VII.3. Southern Caucasus

The 3rd millennium BC is represented in the Caucasus by good precipitation and warm temperatures, which promoted a good forest cover in the Bedeni Plateau and the Trialeti region. This probably influenced the dramatic transformation in human behaviour and material culture in the region, represented by the appearance of the so-called Early Kurgan period by the mid–3rd millennium (Karim, Sepideh, and Mohammadi 2018).

This process has been associated with newcomers of a significantly different lifestyle and means of subsistence, possibly associated with a mobile economy, appearing at the same time as the Kura–Araxes traditions disappear. This evidence and the lack of proof of coexistence with the new population suggest a violent end of the culture in the region. In this push–pull process, Near Eastern societies form the south had an important role, judging by the cultural changes of Kura–Araxes communities, and the adoption of a sedentary village life by the newcomers (Karim, Sepideh, and Mohammadi 2018).

The appearance of fortifications in certain sites before the end also evidence the increase of intergroup conflicts and militarism during the Early Bronze Age. While the new groups of cattle herding pastoralists with wheeled carts and oxen-pulled wagons appear in the north, the Kura–Araxes communities subsequently moved farther south. It is unclear if the newcomers are part of a southern Caucasus culture – associated with the emerging Trialeti culture –, or if they came from further north, but some settlements seem to have been abandoned without traces of a violent end (Karim, Sepideh, and Mohammadi 2018).

Although the appearance of barrow cultures is abrupt, a transitional period can be observed in certain sites, showing late Kura–Araxes and local elements at the same time. Communities of the Middle Bronze Age I (Martkopi, Early Trialeti) buried their dead beneath large stone mounds, circular in plan, sometimes covered with a layer of earth, and their dimensions likely reflected social status. The most common item in funerary assemblages is pottery. Graves are often multiple (Karim, Sepideh, and Mohammadi 2018).

The Bedeni barrow tradition (in the high country and the lowlands) shows a more diverse range of burials, with the most popular one represented by large timber structures constructed in a deep rectangular or square grave pit, with aboveground mortuary architecture. Barrows show occasionally a gender-based differentiation reminiscent of the Yamna culture, and sometimes wagons are included in the graves, as was typical of some north Pontic groups. Not all burials were monumental or had a rich assemblage (Karim, Sepideh, and Mohammadi 2018).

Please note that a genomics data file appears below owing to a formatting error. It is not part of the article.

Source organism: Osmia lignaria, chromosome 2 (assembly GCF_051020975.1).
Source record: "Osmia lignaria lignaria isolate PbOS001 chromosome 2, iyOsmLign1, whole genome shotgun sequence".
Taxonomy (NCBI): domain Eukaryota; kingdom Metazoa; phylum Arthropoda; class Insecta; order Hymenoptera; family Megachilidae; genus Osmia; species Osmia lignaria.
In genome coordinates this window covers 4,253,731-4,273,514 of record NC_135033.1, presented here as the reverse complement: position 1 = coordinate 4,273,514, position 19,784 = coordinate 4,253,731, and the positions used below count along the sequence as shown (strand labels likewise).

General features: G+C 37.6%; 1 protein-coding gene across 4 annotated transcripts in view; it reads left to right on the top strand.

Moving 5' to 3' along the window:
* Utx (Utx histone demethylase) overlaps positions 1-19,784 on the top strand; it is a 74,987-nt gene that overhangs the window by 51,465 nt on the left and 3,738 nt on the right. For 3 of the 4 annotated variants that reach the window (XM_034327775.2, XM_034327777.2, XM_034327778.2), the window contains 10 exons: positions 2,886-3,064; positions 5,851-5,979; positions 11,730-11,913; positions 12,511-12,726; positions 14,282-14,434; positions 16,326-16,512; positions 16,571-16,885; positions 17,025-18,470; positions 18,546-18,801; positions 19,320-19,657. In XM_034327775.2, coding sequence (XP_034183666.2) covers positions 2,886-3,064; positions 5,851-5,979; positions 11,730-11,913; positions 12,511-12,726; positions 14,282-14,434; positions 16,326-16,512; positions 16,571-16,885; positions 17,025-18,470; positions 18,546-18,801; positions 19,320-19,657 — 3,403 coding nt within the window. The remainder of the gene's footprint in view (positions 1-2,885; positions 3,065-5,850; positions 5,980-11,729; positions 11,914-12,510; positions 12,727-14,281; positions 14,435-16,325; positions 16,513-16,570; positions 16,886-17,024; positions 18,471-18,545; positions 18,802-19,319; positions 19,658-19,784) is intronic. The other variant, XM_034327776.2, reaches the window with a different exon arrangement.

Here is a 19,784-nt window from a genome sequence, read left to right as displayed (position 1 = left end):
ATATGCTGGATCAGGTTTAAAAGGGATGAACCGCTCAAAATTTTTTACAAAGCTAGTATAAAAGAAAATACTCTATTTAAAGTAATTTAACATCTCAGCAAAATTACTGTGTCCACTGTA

The few studied Bedeni settlements show villages surrounded by defensive structurese.g. a stone perimeter wall, or flanking ditchesformed by multiple houses with a plan reminiscent of the Kura–Araxes tradition: square with slightly rounded corners, with an anteroom and a main rectangular room with a central fixed, baked-clay hearth. Innovations in ritual behaviour with respect to the previous period is the appearance of platforms, which apparently replace hearths as focal points; the use of pit digging and filling; and also the burning of abandoned villages (Karim, Sepideh, and Mohammadi 2018).

Bedeni pottery shows coarse wares proper of the previous Kura–Araxes period, but also an innovative and highly developed potting tradition inspired over time by new advances in metalworking, since many vessels have a metallic look about them. There is a high level of woodworking, and sophisticated lithic industry, with a new projectile design different to the tanged and barbed arrowheads of the Kura–Araxes, more effective with grater penetrating power (Karim, Sepideh, and Mohammadi 2018).

vii.3. Southern Caucasians

In the North Caucasus steppes and piedmont, continuity with Steppe ancestry is seen. In the Caucasus region proper and to the south, the latest Kura–Araxes samples available and the subsequent North Caucasus, Dolmen, and Lola samples depict continuity of a typical Caucasus ancestry (see §v.2. Early Caucasians), hence the described prehistoric geographical and genetic barrier to steppe invasions (Wang et al. 2019).

Increased CHG ancestry (ca. 60%) is also found among three Early Bronze Age individuals from the Kura–Araxes culture in Armenia dated ca. 3300–2500 BC (Lazaridis et al. 2016), with a late sample (ca. 2550 BC) showing what seems to be a resurge of haplogroup R1b1a-L388 (formed ca. 15100 BC, TMRCA 13600 BC), ancestral to R1b1a1-P297, in the area, with subclade R1b1a2-V1636 (formed ca. 13600 BC, TMRCA ca. 4700 BC).

An outlier from Hajji Firuz Tepe in the north-western Zagros Mountains harbours elevated Steppe-related ancestry and clusters closely to a Yamna outlier from Ozera, Ukraine, and even more closely to Maikop and Armenia Chalcolithic samples (Narasimhan et al. 2018). This is consistent with the incorporation of groups similar to the known Maikop outliers of the northern Caucasus within the expanding Kura–Araxes groups (see §vi.4. Northern Caucasians), receiving thus contributions of Maikop and/or Kura–Araxes from the south.

Even though the radiocarbon dates published for the site (in this case ca. 2465–2286 BC) are unreliable, because of the collapse of different archaeological layers, it represents in any case most likely a Caucasus population with Steppe ancestry, rather than a direct migration from the steppe. The invasion of a Maikop-related population to the south is compatible with the described presence of wagons and rich assemblages in Bedeni. Given the uncertain dates, a late steppe-related population cannot be discarded, although Iron Age steppe-related populations, probably incoming from the Balkans, show a more southern cluster in the PCA (see §viii.14. Caucasians and Armenians).